What Pop Culture Screams 1997 to You?
The summer of 1997 reflects a time when the Summer blockbuster was trying to transition into the tentpole (so called because they hold up the profit line from all the riskier projects) industry we know today. Natural disaster films like “Volcano” and “Anaconda” and the annual film starring Harrison Ford as a gruff hero of sorts (i.e. "Clear and Present Danger", "The Fugitive", "Patriot Games"), “Air Force One” took up their spaces on the calendar. Efforts to sequalize big hits were burning into the ground with epic failures like “Lost World” and “Batman and Robin.”
It was at this time when the formula was more of a prototype than a sure thing that Barry Sonnenfeld released "Men in Black" from a comic book that was not a well-known existing property. Carrying the biggest budget of the year on a movie this (for lack of a better word) weird might not make sense in retrospect, but it was on the heels of a time when visually idiosyncratic film makers Terry Gilliam and Tim Burton had their biggest commercial successes ("12 Monkeys" for the former; Batman series and "Edward Scissorhands" for the latter). It was as good a time an effort in the vacuum of a working formula to try a blockbuster that was visually weird and stylistically unique. It also had Will Smith and Tommy Lee Jones who always seem to epitomize the 90s for me.
I like to think of myself as a reluctant extrovert, although I am likely not the only person with a duality between getting energy from personal interactions and being exhausted by all the complications therein. As a human-interest journalist, I love the opportunity to dive into unique subcultures what's the luxury of not having to declare myself a part of any of them. That's why being a caterer on the "Party Down" crew seems like a perfect fit. Every gig I take will, at the very least, be eventful for starters. I will be at liberty to partake in the event (the show's in-universe rules will find a way to stretch my fifteen-minute break into full-on party mode) should I desire, but if I'm feeling reticent, my uniform will allow me to stay in wallflower/observer mode without fully committing to being part of the scene. I would also get a lot of enjoyment out of watching my slightly depressed coworkers alternate between flirting with each other and destroying one another's egos.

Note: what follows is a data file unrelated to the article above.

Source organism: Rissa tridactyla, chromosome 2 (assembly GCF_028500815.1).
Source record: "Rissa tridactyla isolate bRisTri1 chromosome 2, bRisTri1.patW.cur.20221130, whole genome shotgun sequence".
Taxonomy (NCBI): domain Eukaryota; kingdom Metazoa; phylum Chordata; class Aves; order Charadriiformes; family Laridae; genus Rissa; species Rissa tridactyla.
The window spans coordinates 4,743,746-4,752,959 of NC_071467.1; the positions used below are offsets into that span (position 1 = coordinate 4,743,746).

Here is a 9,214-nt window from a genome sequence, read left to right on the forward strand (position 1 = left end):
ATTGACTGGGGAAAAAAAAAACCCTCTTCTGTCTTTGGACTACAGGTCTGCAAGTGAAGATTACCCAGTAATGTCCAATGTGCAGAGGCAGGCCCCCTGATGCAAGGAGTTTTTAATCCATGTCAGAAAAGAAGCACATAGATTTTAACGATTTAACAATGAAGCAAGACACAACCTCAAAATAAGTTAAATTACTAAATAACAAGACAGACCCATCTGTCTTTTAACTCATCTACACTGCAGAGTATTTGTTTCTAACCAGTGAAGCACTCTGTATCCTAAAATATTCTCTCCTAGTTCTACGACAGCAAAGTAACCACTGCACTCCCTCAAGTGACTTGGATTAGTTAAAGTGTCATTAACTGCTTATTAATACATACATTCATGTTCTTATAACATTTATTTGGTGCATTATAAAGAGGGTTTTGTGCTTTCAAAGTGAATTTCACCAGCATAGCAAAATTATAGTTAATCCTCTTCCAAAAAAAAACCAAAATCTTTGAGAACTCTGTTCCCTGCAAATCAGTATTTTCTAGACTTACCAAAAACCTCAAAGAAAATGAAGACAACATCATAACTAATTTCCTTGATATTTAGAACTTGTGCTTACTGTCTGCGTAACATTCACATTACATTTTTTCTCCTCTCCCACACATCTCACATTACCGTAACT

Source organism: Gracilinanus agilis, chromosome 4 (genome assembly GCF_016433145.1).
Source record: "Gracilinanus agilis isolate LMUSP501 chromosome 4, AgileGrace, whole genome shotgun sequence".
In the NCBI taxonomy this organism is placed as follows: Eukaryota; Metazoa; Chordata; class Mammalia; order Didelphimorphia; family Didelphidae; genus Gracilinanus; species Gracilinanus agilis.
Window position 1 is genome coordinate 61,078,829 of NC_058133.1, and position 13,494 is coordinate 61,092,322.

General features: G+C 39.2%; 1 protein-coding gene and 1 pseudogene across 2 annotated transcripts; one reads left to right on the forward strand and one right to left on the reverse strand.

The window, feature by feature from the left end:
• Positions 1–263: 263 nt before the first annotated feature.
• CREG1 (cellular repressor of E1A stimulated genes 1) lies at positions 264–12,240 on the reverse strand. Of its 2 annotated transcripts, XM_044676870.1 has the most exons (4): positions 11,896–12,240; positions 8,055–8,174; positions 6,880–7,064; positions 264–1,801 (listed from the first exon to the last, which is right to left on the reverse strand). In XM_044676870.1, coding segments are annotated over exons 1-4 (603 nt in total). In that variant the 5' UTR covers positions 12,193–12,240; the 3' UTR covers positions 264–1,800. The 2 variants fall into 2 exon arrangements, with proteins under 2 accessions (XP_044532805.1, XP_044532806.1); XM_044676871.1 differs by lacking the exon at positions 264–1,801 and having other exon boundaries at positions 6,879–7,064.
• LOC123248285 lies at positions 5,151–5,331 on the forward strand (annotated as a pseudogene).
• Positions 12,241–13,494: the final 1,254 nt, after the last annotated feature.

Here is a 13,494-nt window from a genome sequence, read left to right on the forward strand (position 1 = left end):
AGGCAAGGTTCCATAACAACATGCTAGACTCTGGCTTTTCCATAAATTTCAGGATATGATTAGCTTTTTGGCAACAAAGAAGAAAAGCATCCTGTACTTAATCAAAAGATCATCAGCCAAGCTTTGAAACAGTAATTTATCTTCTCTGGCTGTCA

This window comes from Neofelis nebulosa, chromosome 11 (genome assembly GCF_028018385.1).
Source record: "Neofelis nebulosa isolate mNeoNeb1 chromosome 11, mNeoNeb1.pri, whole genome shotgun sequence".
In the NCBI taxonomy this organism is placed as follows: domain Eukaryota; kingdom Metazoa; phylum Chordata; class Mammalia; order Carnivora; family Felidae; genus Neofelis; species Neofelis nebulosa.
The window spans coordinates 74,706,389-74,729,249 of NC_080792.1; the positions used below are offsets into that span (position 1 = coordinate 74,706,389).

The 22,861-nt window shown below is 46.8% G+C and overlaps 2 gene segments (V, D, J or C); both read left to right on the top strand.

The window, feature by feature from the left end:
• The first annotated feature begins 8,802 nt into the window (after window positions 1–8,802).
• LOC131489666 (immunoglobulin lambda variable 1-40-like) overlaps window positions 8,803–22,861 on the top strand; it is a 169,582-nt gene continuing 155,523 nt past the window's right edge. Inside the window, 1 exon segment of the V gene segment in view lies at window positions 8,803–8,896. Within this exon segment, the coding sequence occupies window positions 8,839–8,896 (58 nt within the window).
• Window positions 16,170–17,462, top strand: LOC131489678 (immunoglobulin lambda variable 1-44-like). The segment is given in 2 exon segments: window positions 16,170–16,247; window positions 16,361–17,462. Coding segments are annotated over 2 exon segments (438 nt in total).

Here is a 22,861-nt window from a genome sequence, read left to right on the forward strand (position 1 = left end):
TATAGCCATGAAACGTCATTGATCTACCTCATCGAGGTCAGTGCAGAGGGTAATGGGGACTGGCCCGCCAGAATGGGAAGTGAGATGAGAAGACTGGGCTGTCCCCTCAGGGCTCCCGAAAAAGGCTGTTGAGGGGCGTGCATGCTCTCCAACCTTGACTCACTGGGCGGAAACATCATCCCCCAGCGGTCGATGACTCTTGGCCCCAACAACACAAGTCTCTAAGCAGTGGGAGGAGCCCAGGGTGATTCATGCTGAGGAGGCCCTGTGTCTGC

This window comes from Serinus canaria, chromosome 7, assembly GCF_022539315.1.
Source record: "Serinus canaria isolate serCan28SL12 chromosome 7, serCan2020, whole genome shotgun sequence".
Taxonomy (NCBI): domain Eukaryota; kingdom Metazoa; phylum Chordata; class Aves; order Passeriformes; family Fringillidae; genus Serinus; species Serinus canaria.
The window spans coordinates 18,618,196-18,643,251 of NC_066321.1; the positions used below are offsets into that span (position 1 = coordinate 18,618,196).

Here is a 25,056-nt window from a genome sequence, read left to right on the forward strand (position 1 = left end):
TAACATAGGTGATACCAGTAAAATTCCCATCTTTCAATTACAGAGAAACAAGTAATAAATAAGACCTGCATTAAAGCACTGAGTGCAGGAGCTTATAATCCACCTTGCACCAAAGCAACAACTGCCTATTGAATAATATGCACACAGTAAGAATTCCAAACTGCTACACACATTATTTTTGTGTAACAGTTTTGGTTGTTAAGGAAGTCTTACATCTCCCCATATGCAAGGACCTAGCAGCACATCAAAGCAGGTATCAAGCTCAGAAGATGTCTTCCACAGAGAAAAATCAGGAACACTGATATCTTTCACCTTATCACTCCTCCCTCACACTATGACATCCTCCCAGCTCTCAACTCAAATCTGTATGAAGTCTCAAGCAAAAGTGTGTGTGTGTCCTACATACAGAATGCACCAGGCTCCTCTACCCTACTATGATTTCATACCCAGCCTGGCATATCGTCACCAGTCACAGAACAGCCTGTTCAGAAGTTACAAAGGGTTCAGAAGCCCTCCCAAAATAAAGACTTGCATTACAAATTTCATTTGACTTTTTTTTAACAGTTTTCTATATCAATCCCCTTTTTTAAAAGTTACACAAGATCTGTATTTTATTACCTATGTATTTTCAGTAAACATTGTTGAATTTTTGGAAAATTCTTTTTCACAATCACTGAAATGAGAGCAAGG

The one that keeps sticking in my head is “Brazil." Terry Gilliam’s dedication to visual purity often overshadows his extremely inventive storylines and this is one where the balance between the two really shine. Opinions will vary, but this is his first film which could be considered a classic and I would enjoy seeing people discover the idiosyncratic storyteller ascending to a new level of coherence, appeal and complexity in his work. It’s also a film that takes a while to get so the post-film discussion would consist of a lot of “huh”s but it would be a lot of fun piecing the puzzles and symbolism of the film together.
I get confronted with this question every time I desire some comfort TV and tune in to find “Seinfeld” and “The Simpsons” (who the Gods of syndication have been eternally kind to) are pretty much always on. While this wouldn’t be an unpleasant use of a half-hour, I have some strange resistance to revisiting either of the series that came to culturally define the decade in which I came of age. Maybe, it’s an act of rebellion against the perceived quality of these shows: While I tend to rail against hipsterish attitudes of consciously defining your tastes against the mainstream, I can’t help admitting that the high placement of both these shows on best-of-all-time lists drives me to want to define my tastes from this decade differently.
What Pop Culture Becomes More Meaningful as You Get Older?